Update (5 p.m., Jan. 19): After initial publication of this story, Avila said in an email that he has instead decided to call the restaurant La Diabla Pozole Y Mezcal.
Original story: Nearly 20 years ago, while working in a burrito joint in Cherry Creek, Jose Avila dreamed of owning his own restaurant.
The restaurateur has slowly worked his way up — first a dishwasher, then a line cook at Elways, then a partner and executive chef at Machete Tequila & Tacos and his own food truck.
Now, it’s time for the brick-and-mortar.
“I have a passion for restaurants — it’s in my blood,” Avila said. “And I’m ready for Denver to come take a seat at my table.”
Avila signed a lease this month for 2233 Larimer St., formerly home to Butcher’s Bistro, which closed in July after five years as a result of the pandemic. Brokers Nathan Stern and Zach Cytryn of Broad Street Realty represented him in lease negotiations.
Avila plans to bring his hometown of Mexico City to Denver with a restaurant called La Mera Mera, which he said is a term from the Mexican War of Independence that means “bad ass female.”
La Mera Mera, which he plans to open in March, will specialize in pozole, a hominy soup made with pork that’s beloved in Mexico. The 2,300-square-foot restaurant will also have a window, where staff will dish up freshly cooked carnitas.
“Bringing these concepts to Denver is a nice addition to the Mexican scene because everyone does tacos now, but nobody is doing pozole or the carnitas station,” Avila said. “People keep opening tacos and tequila, but there’s not the same passion or soul. There are pozolerias everywhere in Mexico City, but none in Colorado.”
Dan Ohlson, the owner of Machete, gave Avila his first chance to share his Mexican cuisine with the Mile High City when he hired Avila to help create the Cherry Creek restaurant’s menu and oversee the kitchen before opening in 2011. Avila’s family owns a fleet of street food carts in Mexico City, and he was excited to showcase some of their recipes.
“I couldn’t sleep when we first opened Machete,” he said. “Nobody was doing tacos and tequilas yet, so there was no one to copy. But nine years later, those restaurants are packed.”
Machete now has three locations in Cherry Creek, LoDo and Congress Park.
After eight years, Avila was burnt out, so he sold his part in the business in 2018 and took a year off to travel.
But he wanted to get back in the game when he returned to Denver. Deciding that a brick-and-mortar was too expensive at the time, he opted to make use of an old Airstream trailer he had.
In October 2019, he opened a food truck called X’Tabai Yucateco, which serves Yucatán dishes, such as cochinita pibil (slow roasted pork), relleno negro (black turkey stew) and panuchos (fried tortillas with black beans).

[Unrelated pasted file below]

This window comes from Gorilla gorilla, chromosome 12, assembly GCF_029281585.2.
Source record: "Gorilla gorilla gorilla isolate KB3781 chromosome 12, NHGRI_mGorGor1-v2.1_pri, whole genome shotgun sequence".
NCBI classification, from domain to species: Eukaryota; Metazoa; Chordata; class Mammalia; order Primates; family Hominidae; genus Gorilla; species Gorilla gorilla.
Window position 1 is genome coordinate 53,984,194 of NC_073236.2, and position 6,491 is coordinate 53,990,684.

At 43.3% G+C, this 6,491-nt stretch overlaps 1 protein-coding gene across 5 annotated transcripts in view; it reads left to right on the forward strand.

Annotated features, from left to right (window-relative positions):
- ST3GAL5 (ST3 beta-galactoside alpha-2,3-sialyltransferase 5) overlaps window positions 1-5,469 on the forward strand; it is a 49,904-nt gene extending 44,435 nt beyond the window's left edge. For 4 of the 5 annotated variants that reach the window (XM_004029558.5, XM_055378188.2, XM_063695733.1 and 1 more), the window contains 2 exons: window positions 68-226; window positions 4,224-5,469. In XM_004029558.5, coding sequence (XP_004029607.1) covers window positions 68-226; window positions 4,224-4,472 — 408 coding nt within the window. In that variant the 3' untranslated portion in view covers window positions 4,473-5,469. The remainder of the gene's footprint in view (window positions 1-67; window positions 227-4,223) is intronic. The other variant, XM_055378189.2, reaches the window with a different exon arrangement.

“In the last 20 years I’ve been in Denver, there have only been two restaurants that serve food from Yucatán, and they haven’t lasted long,” Avila said. “To make this food, you have to have the right ingredients and techniques. So, I found a way to source the ingredients directly from Yucatán.”
He’s never seen a normal booming summer for Denver food trucks, since a few months later the pandemic hit. But Avila said the operation has been able to adapt and survive by offering meat-by-the-pound options and take-home meals.
In November, Avila opened a Sunday-only barbacoa option, called El Borrego Negro, sold from his food truck stand next to an urban garden outside of Rise Westwood co-working space at 3800 Morrison Road.
Avila’s grandmother is from the village of Capulhuac, the barbacoa capital of Mexico, and he was craving the taste of the lamb that is traditionally cooked in a fire pit. So, he decided to build his own.
After receiving permission from the city and fire department, he built the underground oven, known as a hoyo, where a whole sheep is placed on hot wood and stones and covered with maguey leaves to steam cook for 12 hours. Avila works with a farmer in Wellington to continue the barbacoa tradition every week.
“This is a beautiful ritual to me,” Avila said. “If people were able to experience this taste every day, it wouldn’t be as special.”
After nearly two decades building a name for himself in Denver’s restaurant scene, Avila said he is proud of the mark his Mexican cuisine has made on the area. And although this brick-and-mortar restaurant marks a new milestone in his career, he still has more ideas up his sleeve.
“I’m 41 years old, and I have about 10 years left in the business,” Avila said. “I want to use these 10 years to continue to share my passion with Denver, so keep your eyes out.”